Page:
Michelle Alexander in her book, The New Jim Crow: Mass Incarceration in the Age of Colorblindness, showed how racial discrimination has returned to the United States in the guise of the so-called war on drugs.
Young black men, and black people in general, are singled out for searches, arrests and punishment based on their race. Surveys show little difference between drug use by white and black Americans. Yet the vast majority of people in prison on drug charges are poor young black men, and the vast majority of black people sentenced to prison are guilty only of drug use.
Then by virtue of their criminal records, blacks convicted of drug use become second-class citizens. As felons, they become ineligible by law to serve in the armed forces, to receive federal housing, aid to education or public assistance. In some states, they lose the right to serve on juries or to work in many fields requiring occupational licenses. Very often they lose the right to vote. Moreover, while it is illegal with few exceptions to discriminate against people in hiring, renting or lending on the basis of race, it is perfectly legal to refuse jobs, apartments or loans to convicted felons.
This is no small matter. Alexander pointed out that 80 percent of Chicago’s black male work force are felons. Most black felons are guilty only of drug use, a victimless crime. Yet they can go to prison for life for drug use, based on one conviction and two counts on another conviction. Prior to 1988, according to Alexander, the maximum sentence for mere drug use was one year in prison.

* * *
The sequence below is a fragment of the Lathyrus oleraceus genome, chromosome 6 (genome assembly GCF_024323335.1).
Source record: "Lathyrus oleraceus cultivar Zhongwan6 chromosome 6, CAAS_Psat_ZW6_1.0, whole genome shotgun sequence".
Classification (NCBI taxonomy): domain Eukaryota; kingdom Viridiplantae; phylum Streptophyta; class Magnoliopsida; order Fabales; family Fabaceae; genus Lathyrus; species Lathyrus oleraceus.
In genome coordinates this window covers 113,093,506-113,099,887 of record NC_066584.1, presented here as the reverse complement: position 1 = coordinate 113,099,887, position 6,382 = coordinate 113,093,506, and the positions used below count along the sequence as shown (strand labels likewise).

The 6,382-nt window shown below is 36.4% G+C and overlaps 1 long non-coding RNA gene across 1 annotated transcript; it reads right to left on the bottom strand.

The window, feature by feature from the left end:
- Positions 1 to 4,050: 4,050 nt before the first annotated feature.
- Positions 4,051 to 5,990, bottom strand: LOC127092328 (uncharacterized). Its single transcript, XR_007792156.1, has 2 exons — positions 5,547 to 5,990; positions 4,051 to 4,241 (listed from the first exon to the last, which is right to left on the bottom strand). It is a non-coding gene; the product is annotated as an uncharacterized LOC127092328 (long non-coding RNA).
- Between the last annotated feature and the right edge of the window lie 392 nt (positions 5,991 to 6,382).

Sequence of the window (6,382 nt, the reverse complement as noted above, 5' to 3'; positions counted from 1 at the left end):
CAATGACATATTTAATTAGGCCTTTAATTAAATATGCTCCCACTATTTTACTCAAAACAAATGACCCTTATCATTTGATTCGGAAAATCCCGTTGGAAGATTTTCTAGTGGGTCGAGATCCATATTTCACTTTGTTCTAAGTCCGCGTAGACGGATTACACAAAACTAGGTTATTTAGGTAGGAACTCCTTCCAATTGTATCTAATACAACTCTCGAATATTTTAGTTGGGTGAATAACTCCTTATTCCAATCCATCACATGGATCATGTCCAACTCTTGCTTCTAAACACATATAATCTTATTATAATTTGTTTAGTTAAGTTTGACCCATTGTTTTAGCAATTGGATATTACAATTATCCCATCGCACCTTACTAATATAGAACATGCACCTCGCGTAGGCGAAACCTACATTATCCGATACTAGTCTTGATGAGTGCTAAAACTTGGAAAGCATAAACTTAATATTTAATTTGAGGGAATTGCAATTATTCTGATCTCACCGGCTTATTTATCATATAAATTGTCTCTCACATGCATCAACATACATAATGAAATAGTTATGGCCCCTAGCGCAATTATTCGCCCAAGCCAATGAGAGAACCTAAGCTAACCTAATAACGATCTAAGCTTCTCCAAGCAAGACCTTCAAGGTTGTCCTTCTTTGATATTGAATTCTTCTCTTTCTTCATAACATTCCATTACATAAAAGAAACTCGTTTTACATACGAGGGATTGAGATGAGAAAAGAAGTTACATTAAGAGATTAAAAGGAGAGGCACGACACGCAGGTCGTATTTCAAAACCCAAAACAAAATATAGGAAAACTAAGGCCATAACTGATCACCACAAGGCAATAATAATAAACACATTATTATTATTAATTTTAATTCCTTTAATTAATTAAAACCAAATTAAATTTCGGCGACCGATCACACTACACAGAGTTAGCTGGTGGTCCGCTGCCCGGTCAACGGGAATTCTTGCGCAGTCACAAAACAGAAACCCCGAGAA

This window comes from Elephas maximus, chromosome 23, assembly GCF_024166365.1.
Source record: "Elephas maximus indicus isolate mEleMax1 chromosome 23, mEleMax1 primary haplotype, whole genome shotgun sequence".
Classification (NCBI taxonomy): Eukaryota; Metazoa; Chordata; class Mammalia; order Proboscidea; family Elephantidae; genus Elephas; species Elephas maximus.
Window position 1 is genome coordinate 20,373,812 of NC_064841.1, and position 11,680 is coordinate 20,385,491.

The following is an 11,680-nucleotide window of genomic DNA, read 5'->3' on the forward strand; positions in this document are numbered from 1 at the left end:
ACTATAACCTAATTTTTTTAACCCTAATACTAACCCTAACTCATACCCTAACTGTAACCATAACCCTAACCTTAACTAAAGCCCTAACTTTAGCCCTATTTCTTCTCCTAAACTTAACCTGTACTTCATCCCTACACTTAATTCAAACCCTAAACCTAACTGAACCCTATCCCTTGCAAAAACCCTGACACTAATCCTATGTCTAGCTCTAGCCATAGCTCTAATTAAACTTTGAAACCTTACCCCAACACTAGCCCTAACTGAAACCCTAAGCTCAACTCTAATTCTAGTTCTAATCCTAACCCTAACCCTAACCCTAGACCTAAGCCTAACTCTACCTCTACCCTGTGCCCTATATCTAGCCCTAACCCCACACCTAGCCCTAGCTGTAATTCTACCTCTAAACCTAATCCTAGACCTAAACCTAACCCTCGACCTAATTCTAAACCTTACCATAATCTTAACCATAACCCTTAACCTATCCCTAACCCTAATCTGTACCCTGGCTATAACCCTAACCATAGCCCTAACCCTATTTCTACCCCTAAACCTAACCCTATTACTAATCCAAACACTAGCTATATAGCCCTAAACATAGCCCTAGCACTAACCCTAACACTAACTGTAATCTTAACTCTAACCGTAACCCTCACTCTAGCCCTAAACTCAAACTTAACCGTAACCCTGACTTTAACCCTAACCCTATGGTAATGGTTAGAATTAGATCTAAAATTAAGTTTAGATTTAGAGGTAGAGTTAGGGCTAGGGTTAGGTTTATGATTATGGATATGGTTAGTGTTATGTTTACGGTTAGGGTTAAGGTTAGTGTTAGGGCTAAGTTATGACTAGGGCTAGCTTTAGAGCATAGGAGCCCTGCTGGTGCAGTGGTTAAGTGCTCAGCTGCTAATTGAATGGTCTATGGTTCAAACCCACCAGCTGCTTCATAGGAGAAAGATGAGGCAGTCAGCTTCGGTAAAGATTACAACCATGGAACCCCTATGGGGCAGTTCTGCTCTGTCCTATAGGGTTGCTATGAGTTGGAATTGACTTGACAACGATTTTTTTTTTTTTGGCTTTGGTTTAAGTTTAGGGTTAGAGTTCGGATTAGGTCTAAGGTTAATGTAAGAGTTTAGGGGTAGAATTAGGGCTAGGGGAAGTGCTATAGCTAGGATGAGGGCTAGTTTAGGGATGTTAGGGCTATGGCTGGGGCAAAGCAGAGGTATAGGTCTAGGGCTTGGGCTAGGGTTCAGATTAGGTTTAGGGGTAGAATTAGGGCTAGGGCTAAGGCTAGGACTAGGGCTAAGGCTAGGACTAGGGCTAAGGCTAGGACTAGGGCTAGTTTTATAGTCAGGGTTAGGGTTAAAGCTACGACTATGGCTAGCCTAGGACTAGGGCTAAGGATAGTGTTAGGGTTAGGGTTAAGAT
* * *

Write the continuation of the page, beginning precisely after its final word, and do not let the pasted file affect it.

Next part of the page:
She said the war on drugs was part of a backlash against the victory of the civil rights movement. Through the 1960s and 1970s, right-wing leaders such as Barry Goldwater, George Wallace, Richard Nixon and Ronald Reagan argued that the real problem was not poverty or racism, but lawbreaking. They said the civil disobedience of Martin Luther King and the sit-in demonstrators legitimated violent crime and the rioting by poor black people in large American cities from 1964 to 1971. When President Reagan announced the war on drugs in 1981, his target was the poor black neighborhoods. Every President since Reagan, including Bill Clinton and Barack Obama, has continued or stepped up the war on drugs.
The Fourth Amendment to the Constitution prohibits unreasonable and warrant-less searches and seizures. Civil rights laws prohibit applying a different legal standard to blacks than to whites. But this protection was broken down, court decision by court decision. Police officers are entitled to stop and frisk individuals on the street, or motorists in their cars, based on their personal judgment, provided the decision is not based solely on race. And it is up to the individual to prove that racism is the motive, which is impossible unless the police officer comes right out and admits it.
Police have the same discretion in home break-ins. A typical drug search involves a SWAT team breaking down a door in the middle of the night, throwing in smoke grenades and pointing guns at everyone in sight, including children and young people.